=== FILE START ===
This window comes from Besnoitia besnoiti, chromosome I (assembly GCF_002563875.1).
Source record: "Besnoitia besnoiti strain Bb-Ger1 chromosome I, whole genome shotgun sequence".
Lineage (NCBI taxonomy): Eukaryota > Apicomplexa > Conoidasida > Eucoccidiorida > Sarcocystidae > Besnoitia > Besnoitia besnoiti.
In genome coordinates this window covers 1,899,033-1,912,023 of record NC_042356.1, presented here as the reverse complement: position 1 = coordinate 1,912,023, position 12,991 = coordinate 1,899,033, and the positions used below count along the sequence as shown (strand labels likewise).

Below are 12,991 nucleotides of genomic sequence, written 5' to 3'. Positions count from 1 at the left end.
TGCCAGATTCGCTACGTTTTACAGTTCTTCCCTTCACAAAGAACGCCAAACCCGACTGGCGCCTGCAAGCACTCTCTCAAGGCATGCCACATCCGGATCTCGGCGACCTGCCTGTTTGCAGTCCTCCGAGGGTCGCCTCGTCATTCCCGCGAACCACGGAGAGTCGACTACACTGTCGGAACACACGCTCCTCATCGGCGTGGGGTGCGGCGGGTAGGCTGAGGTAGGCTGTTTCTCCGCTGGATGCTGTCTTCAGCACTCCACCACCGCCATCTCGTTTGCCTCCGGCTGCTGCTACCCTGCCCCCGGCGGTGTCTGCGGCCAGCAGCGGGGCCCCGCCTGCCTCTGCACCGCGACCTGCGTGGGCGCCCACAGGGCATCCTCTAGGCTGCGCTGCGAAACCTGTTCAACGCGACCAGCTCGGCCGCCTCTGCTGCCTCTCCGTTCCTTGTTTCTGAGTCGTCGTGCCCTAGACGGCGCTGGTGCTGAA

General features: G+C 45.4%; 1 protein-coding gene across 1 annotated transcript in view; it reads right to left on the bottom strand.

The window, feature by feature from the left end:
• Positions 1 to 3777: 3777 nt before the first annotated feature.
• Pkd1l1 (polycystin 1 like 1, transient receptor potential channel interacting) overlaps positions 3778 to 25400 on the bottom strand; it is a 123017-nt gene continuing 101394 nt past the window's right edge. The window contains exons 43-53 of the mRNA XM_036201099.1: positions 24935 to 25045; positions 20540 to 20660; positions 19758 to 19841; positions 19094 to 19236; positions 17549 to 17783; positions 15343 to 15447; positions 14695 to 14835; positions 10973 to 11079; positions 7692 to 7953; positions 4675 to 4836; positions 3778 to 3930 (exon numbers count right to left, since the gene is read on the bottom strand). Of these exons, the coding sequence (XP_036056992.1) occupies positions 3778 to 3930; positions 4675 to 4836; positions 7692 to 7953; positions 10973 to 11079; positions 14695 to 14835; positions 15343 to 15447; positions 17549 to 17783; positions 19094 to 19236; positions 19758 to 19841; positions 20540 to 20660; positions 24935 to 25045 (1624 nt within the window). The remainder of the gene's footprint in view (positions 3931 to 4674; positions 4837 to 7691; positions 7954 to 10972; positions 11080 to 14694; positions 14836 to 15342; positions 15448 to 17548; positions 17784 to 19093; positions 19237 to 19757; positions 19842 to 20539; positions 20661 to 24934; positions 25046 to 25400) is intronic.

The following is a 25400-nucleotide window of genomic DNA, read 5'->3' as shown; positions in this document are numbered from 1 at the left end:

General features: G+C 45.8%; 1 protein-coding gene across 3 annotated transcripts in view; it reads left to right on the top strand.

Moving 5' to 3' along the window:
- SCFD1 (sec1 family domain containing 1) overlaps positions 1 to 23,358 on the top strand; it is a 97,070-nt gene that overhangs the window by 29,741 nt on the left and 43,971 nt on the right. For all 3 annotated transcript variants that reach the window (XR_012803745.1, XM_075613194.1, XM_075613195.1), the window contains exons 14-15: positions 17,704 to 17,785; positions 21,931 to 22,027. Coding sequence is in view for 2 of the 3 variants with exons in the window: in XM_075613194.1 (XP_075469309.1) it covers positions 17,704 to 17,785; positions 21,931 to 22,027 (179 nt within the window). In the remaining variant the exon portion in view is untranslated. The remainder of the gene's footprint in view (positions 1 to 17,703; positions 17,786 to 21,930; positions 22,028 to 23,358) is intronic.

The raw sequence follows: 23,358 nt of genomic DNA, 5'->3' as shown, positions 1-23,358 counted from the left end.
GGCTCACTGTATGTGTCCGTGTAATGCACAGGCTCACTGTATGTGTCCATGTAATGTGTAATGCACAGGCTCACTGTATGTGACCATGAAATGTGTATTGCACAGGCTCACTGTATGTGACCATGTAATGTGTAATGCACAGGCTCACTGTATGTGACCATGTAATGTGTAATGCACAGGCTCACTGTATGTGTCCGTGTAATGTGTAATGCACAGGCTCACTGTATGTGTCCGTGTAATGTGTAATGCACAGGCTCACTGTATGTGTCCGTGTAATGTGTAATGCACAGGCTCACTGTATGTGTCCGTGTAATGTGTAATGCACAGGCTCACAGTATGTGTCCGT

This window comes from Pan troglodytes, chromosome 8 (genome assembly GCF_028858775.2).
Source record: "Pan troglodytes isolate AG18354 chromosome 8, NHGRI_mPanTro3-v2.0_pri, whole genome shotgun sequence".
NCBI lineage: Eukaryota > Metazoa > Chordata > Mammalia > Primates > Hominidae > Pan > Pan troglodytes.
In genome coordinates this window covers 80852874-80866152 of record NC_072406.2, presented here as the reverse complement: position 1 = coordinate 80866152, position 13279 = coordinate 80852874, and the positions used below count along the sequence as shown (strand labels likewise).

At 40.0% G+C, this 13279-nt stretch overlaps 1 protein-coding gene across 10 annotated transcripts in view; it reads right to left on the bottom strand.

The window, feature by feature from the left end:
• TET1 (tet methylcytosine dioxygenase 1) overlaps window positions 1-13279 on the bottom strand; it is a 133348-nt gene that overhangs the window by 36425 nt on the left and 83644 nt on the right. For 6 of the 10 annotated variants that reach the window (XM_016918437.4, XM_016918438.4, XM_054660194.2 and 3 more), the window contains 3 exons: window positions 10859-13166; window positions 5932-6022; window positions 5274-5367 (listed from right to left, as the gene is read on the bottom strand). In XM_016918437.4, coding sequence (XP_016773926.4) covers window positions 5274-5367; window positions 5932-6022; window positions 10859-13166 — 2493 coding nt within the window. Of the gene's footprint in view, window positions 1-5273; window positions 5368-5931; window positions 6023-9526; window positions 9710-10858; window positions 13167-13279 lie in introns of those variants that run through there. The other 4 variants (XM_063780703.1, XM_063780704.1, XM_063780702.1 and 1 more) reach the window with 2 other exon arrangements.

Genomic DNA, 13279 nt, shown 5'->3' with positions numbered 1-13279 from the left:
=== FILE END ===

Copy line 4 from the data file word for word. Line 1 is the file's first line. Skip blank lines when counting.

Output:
In genome coordinates this window covers 1,899,033-1,912,023 of record NC_042356.1, presented here as the reverse complement: position 1 = coordinate 1,912,023, position 12,991 = coordinate 1,899,033, and the positions used below count along the sequence as shown (strand labels likewise).